Entries required include your name, address, Social Security number, your bank details, your employer details, the type of regular return filed (1040 or its variant), the correct tax year, how much you owe and how much you want to pay each month. Your checking account number, your bank routing number and authorization for ACH payment need to be filled in for direct debit payment only.
A one-time installment agreement fee of $105 will be charged when you enter into an installment agreement.
If you agree to pay by Direct Debit from your bank account, the fee is reduced to $52.00.
If your income is at or below 250% of the Department of Health and Human Services poverty guidelines, you can apply to pay a reduced user fee of $43.
The user fee for restructuring or reinstating an established installment agreement is $45 regardless of income levels or method of payment.
You can select from 3 payment methods:
Direct Debit from your bank account, OR
Payroll Deduction from your employer, OR
Monthly check or money order (not suitable if you are apt to forget dates).
Direct debit or payroll deduction installment agreements provide an opportunity to make timely payments automatically and reduce the possibility of default.
For a direct debit installment agreement, you will need to provide your checking account number and your bank routing number authorizing ACH payment. You may include a voided check to the form but it is not mandatory.
To initiate a payroll deduction installment agreement, request your employer to complete and submit Form 2159, Payroll Deduction Agreement. IRS will set up a regular installment agreement as well as a payroll deduction agreement upon receipt of the completed form from your employer.
* SITUATION 2
ADMINISTRATIVE EXTENSION: IF YOU CAN PAY UP WITHIN 120 DAYS
If you cannot pay in full immediately, the IRS offers short-term administrative extensions of time to pay in full from 10 to 120 days. As an encouragement, IRS may be willing to waive their usual service fee.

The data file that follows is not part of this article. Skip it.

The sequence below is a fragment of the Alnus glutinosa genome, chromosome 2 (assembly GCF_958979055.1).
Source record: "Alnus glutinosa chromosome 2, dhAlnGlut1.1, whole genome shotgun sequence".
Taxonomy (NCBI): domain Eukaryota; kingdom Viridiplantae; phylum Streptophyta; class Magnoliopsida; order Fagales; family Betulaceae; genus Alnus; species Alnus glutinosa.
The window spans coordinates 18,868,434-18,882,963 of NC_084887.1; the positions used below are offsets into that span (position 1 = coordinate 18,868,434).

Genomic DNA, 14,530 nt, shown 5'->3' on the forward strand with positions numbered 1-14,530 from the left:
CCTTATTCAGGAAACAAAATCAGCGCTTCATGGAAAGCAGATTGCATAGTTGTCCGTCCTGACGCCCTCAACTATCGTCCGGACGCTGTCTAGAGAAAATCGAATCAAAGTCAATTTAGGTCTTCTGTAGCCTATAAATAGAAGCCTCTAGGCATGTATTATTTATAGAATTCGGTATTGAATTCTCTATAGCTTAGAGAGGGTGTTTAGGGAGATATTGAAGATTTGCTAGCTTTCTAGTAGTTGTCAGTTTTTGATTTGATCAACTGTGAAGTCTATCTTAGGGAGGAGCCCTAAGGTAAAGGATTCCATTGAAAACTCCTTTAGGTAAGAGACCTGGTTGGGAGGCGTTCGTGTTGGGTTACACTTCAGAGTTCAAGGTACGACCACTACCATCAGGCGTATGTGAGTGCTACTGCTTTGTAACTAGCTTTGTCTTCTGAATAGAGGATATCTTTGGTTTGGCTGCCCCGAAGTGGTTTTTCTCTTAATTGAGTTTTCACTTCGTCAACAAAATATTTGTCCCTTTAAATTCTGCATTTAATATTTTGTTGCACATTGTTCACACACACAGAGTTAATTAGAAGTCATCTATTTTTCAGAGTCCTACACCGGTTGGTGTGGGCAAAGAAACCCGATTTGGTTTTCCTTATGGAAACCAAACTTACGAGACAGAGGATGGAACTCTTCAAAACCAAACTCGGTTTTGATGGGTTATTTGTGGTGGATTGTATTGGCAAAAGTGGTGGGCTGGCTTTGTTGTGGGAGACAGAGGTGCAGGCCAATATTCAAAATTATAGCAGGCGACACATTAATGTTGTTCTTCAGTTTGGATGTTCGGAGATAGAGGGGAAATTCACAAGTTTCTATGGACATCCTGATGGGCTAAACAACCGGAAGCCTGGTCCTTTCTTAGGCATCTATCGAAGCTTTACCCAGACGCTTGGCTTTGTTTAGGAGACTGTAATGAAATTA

* SITUATION 3
STATUTORY EXTENSION: IN UNDUE HARDSHIP, YOU WANT TO MAKE A SINGLE PAYMENT WITHIN 6 MONTHS
This is not the same or as straight forward as the above situations. He are you are willing to make the full payment but paying now will land you in undue hardship. If you can prove your difficult situation by submitting all the required documents and attachments, IRS may grant you a statutory extension of time to pay tax for up to 6 months.
But be careful. Undue hardship is not just inconvenience. Undue hardship means substantial financial loss if you pay your tax on the due date. Using this facility as a tax evasion tool will land you in deep trouble.
You will need to submit:
-Form 1127, Application for Extension of Time for Payment of Tax
-A complete statement of all your assets and liabilities at the end of last month
-An itemized list of money you received and spent for three months before you requested this extension.
SOME RELATED ISSUES:
PENALTIES AND INTEREST:
Penalties and interest will be charged on the balance due even if you have an approved installment agreement. This is also the case even if your service charge is waived for administrative extension.
DEFAULTING ON AGREED PAYMENTS:
The IRS expects you to honor your agreed payments promptly. So be careful when you decide on your date of payment. This is especially important when you are mailing your checks. If you neglect or refuse to make payments as arranged or agreed, IRS may take enforced collection action. IRS may file a Notice of Federal Tax Lien and that can adversely affect your credit rating.
PLEASE NOTE: This is a layman’s basic introduction to federal income tax payment extensions that may be requested to the IRS and applies to 2007 taxes only. For more specific information as applicable to individual situations, please consult the following resources or the IRS website. State tax extensions are beyond the scope of this article.